How to Get More Fiber in Your Diet
Are You Getting Enough Fiber? Why It’s More Important Now Than Ever
One little-known side effect of aging is a changing gastrointestinal tract, making it more difficult for the body to absorb nutrients and for the stomach to function as well as it once did (a term called, “intestinal motility”). These factors can unfortunately result in nutritional deficiency and constipation – or the more serious diverticulosis – in seniors of both genders, making it more important than ever to ensure you’re getting enough fiber in your diet as you age.
The Institute of Medicine of the National Academies recommends that total fiber intake for adults 50+ should be at least 30 grams per day for men and 21 grams for women. An easy way to combat intestinal motility is to increase your fiber intake through healthy foods such as fruits, vegetables, and legumes. There is also evidence that increasing dietary fiber can help lower cholesterol levels, regulate blood glucose levels, and keep you feeling fuller longer, helping with weight loss or maintenance.
One of the top purposes of fiber is to move waste out of the body. There are two types of fiber, and both are beneficial. Soluble fiber dissolves in water and becomes gel-like, allowing it to stick to bile, toxins, and other debris and drag them from your body. Insoluble fiber absorbs water, cleans out intestines, and stimulates regularity, helping battle constipation but also requiring an increased consumption of water (make sure to get 8-10 glasses a day).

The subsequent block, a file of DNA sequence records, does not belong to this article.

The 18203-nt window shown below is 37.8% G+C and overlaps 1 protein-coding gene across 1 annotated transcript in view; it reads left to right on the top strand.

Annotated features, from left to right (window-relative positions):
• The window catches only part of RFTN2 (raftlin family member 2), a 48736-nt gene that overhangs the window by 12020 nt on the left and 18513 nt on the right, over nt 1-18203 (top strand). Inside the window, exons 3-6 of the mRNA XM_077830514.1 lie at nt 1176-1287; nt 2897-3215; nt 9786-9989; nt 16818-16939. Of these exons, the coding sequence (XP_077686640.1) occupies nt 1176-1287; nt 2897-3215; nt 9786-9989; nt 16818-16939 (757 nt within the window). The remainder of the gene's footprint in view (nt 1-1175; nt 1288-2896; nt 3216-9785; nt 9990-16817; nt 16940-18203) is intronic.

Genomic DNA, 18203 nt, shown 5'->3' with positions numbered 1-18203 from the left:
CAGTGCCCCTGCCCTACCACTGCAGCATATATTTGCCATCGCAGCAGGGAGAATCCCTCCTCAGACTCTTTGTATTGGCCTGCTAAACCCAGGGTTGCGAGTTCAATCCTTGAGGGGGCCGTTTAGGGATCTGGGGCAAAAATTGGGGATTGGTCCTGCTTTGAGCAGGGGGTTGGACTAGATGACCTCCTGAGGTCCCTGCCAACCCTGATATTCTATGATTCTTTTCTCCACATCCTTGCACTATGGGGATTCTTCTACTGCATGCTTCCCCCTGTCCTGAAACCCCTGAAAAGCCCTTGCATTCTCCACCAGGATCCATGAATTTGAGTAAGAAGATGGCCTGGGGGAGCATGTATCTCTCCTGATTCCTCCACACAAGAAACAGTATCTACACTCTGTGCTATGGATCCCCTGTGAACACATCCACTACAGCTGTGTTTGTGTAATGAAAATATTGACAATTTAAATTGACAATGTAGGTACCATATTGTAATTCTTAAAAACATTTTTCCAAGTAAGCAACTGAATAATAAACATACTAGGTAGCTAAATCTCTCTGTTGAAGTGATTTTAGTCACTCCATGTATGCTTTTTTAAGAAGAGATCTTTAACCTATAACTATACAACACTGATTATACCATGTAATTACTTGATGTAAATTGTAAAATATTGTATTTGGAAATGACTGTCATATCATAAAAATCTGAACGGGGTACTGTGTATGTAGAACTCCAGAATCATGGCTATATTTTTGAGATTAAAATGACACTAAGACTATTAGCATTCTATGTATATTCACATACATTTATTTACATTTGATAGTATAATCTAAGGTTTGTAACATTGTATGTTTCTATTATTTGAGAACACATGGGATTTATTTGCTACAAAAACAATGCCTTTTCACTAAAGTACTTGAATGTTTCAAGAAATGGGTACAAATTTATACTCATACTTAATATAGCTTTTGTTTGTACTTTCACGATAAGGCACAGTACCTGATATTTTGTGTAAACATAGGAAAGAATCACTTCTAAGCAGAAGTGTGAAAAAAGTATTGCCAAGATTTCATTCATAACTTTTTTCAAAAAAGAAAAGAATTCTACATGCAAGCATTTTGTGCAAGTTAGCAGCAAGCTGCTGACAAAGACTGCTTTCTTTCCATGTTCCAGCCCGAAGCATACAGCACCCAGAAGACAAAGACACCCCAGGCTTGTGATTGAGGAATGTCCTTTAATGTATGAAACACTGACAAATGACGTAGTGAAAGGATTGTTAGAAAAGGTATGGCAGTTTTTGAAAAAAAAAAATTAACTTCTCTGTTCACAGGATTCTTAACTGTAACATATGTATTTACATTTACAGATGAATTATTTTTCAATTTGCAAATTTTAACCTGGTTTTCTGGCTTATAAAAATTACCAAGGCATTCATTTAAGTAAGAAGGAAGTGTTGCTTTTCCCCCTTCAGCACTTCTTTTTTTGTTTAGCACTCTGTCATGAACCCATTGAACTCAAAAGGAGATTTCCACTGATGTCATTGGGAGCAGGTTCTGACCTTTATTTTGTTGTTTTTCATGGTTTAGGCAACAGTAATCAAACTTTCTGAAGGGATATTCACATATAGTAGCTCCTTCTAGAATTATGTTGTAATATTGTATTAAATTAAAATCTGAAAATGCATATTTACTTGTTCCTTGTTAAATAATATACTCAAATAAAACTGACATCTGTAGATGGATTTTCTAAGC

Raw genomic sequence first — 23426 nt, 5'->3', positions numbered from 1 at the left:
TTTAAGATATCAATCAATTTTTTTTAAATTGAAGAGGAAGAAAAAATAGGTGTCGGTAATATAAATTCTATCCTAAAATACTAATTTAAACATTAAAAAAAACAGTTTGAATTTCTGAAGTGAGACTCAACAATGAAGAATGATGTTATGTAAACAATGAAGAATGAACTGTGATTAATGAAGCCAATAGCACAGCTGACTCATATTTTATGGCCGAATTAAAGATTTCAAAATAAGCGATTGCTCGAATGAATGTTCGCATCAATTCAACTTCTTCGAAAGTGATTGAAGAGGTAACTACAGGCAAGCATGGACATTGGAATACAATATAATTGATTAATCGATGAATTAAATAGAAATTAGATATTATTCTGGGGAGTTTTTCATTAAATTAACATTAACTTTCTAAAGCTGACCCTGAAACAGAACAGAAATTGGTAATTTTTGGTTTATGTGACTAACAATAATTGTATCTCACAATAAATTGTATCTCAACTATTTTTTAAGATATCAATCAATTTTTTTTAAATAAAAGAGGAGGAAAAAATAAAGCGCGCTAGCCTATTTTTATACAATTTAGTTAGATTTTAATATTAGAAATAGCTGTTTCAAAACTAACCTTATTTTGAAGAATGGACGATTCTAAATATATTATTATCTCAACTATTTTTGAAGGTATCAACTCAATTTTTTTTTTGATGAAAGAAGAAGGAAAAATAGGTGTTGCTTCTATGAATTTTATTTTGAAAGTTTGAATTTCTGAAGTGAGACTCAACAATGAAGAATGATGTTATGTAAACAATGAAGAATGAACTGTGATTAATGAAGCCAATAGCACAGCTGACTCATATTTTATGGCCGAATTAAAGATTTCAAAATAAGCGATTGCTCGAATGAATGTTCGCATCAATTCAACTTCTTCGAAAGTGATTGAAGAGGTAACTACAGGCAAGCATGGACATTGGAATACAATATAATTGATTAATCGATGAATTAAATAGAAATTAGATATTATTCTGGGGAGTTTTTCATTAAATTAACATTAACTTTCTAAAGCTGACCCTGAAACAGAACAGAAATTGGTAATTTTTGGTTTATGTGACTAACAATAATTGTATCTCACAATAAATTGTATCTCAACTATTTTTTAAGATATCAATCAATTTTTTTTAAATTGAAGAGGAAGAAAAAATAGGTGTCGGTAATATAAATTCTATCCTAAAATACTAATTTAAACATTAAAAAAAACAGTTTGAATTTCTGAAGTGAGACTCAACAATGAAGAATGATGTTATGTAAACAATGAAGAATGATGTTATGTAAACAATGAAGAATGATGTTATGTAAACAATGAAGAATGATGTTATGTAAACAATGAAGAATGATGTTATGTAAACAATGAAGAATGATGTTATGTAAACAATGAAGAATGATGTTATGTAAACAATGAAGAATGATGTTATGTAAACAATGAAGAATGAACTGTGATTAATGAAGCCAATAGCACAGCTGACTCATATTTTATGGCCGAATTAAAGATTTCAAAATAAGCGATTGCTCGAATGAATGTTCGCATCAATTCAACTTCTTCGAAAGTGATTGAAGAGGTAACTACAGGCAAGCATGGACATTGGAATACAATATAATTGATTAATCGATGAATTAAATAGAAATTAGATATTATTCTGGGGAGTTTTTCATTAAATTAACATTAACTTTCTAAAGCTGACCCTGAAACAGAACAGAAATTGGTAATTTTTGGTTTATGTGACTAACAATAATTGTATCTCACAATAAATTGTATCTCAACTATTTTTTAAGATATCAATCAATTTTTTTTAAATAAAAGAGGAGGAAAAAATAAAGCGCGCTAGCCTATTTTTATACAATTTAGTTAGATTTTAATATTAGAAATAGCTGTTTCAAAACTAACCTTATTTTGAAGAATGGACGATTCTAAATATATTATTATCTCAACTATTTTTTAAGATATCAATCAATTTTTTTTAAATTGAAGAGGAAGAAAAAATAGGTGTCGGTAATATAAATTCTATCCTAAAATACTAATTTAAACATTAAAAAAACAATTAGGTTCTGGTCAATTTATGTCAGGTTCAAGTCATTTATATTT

The good news is that sources of fiber are all around you at your local grocery store, including:
Multi-grain bread like 7-grain, dark rye, cracked wheat, pumpernickel, wheat germ, brown rice, and cereal (look for at least 5 grams of fiber per serving)
Carrots, beets, broccoli, collard greens, swiss chard, spinach, artichokes, potatoes (russet, red, and sweet); generally, the darker the color, the higher the fiber content
Bananas, oranges, apples, pears, mangoes, strawberries, and raspberries
Chickpeas, lentils, peas, and beans like navy, white, garbanzo, and kidney
Nuts like almonds, pistachios, or pumpkin, and sunflower seeds
Psyllium, a high-fiber compound you can mix into water or fruit juice
You can increase your fiber intake today by looking for simple ways to incorporate fiber into every meal, like sprinkling sunflower seeds into your salad, adding legumes to your favorite stew or chili, or making higher-fiber choices for your staples like cereal, oatmeal, or rice. By increasing your fiber and maintaining a healthy hydration level, you’ll see immediate health benefits including a healthier, more confortable digestive system.